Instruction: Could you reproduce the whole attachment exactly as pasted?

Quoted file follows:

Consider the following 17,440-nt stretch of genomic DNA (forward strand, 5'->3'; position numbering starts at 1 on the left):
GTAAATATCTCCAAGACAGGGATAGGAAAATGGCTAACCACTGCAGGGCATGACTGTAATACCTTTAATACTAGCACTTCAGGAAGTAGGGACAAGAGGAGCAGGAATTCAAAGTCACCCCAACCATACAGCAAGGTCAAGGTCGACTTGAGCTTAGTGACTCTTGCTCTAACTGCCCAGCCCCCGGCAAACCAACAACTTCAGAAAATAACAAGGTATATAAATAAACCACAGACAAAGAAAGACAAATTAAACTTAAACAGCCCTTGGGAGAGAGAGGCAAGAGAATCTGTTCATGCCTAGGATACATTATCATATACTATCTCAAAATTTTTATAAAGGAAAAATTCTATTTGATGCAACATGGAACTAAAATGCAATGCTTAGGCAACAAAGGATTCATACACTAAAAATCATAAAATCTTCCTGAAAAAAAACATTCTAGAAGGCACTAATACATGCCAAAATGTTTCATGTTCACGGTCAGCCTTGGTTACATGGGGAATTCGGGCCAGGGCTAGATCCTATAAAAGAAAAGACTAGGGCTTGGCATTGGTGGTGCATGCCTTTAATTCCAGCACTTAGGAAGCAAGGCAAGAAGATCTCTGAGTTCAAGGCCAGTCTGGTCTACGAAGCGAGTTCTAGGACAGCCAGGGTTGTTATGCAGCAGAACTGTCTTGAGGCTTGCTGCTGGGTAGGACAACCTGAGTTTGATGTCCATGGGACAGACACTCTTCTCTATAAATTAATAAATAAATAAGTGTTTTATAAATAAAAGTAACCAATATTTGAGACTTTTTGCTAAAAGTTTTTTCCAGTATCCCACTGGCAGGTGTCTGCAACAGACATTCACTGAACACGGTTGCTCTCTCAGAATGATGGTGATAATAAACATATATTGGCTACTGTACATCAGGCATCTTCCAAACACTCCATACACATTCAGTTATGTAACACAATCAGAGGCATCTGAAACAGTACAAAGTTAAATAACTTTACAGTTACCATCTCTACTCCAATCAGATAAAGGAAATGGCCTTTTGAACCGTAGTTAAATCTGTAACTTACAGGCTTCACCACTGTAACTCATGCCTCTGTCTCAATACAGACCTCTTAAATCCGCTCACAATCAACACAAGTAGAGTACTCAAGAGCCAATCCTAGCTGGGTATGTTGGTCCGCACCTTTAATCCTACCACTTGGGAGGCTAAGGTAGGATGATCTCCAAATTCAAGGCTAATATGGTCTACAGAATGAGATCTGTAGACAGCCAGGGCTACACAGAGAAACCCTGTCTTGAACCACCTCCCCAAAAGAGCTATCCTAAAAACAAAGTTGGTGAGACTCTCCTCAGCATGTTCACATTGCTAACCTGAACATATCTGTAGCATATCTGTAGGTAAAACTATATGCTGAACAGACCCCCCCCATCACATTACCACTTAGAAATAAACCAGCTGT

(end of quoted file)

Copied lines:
Consider the following 17,440-nt stretch of genomic DNA (forward strand, 5'->3'; position numbering starts at 1 on the left):
GTAAATATCTCCAAGACAGGGATAGGAAAATGGCTAACCACTGCAGGGCATGACTGTAATACCTTTAATACTAGCACTTCAGGAAGTAGGGACAAGAGGAGCAGGAATTCAAAGTCACCCCAACCATACAGCAAGGTCAAGGTCGACTTGAGCTTAGTGACTCTTGCTCTAACTGCCCAGCCCCCGGCAAACCAACAACTTCAGAAAATAACAAGGTATATAAATAAACCACAGACAAAGAAAGACAAATTAAACTTAAACAGCCCTTGGGAGAGAGAGGCAAGAGAATCTGTTCATGCCTAGGATACATTATCATATACTATCTCAAAATTTTTATAAAGGAAAAATTCTATTTGATGCAACATGGAACTAAAATGCAATGCTTAGGCAACAAAGGATTCATACACTAAAAATCATAAAATCTTCCTGAAAAAAAACATTCTAGAAGGCACTAATACATGCCAAAATGTTTCATGTTCACGGTCAGCCTTGGTTACATGGGGAATTCGGGCCAGGGCTAGATCCTATAAAAGAAAAGACTAGGGCTTGGCATTGGTGGTGCATGCCTTTAATTCCAGCACTTAGGAAGCAAGGCAAGAAGATCTCTGAGTTCAAGGCCAGTCTGGTCTACGAAGCGAGTTCTAGGACAGCCAGGGTTGTTATGCAGCAGAACTGTCTTGAGGCTTGCTGCTGGGTAGGACAACCTGAGTTTGATGTCCATGGGACAGACACTCTTCTCTATAAATTAATAAATAAATAAGTGTTTTATAAATAAAAGTAACCAATATTTGAGACTTTTTGCTAAAAGTTTTTTCCAGTATCCCACTGGCAGGTGTCTGCAACAGACATTCACTGAACACGGTTGCTCTCTCAGAATGATGGTGATAATAAACATATATTGGCTACTGTACATCAGGCATCTTCCAAACACTCCATACACATTCAGTTATGTAACACAATCAGAGGCATCTGAAACAGTACAAAGTTAAATAACTTTACAGTTACCATCTCTACTCCAATCAGATAAAGGAAATGGCCTTTTGAACCGTAGTTAAATCTGTAACTTACAGGCTTCACCACTGTAACTCATGCCTCTGTCTCAATACAGACCTCTTAAATCCGCTCACAATCAACACAAGTAGAGTACTCAAGAGCCAATCCTAGCTGGGTATGTTGGTCCGCACCTTTAATCCTACCACTTGGGAGGCTAAGGTAGGATGATCTCCAAATTCAAGGCTAATATGGTCTACAGAATGAGATCTGTAGACAGCCAGGGCTACACAGAGAAACCCTGTCTTGAACCACCTCCCCAAAAGAGCTATCCTAAAAACAAAGTTGGTGAGACTCTCCTCAGCATGTTCACATTGCTAACCTGAACATATCTGTAGCATATCTGTAGGTAAAACTATATGCTGAACAGACCCCCCCCATCACATTACCACTTAGAAATAAACCAGCTGT